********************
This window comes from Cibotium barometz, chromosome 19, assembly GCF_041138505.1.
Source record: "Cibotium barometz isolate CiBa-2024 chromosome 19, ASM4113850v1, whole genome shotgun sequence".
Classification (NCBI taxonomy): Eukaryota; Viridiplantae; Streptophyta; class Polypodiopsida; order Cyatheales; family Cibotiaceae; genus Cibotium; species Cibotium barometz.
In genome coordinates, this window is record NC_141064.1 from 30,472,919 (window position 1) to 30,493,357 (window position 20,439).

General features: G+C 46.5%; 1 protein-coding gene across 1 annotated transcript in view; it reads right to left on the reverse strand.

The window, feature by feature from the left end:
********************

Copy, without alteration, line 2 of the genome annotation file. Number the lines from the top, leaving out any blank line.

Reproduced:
Source record: "Cibotium barometz isolate CiBa-2024 chromosome 19, ASM4113850v1, whole genome shotgun sequence".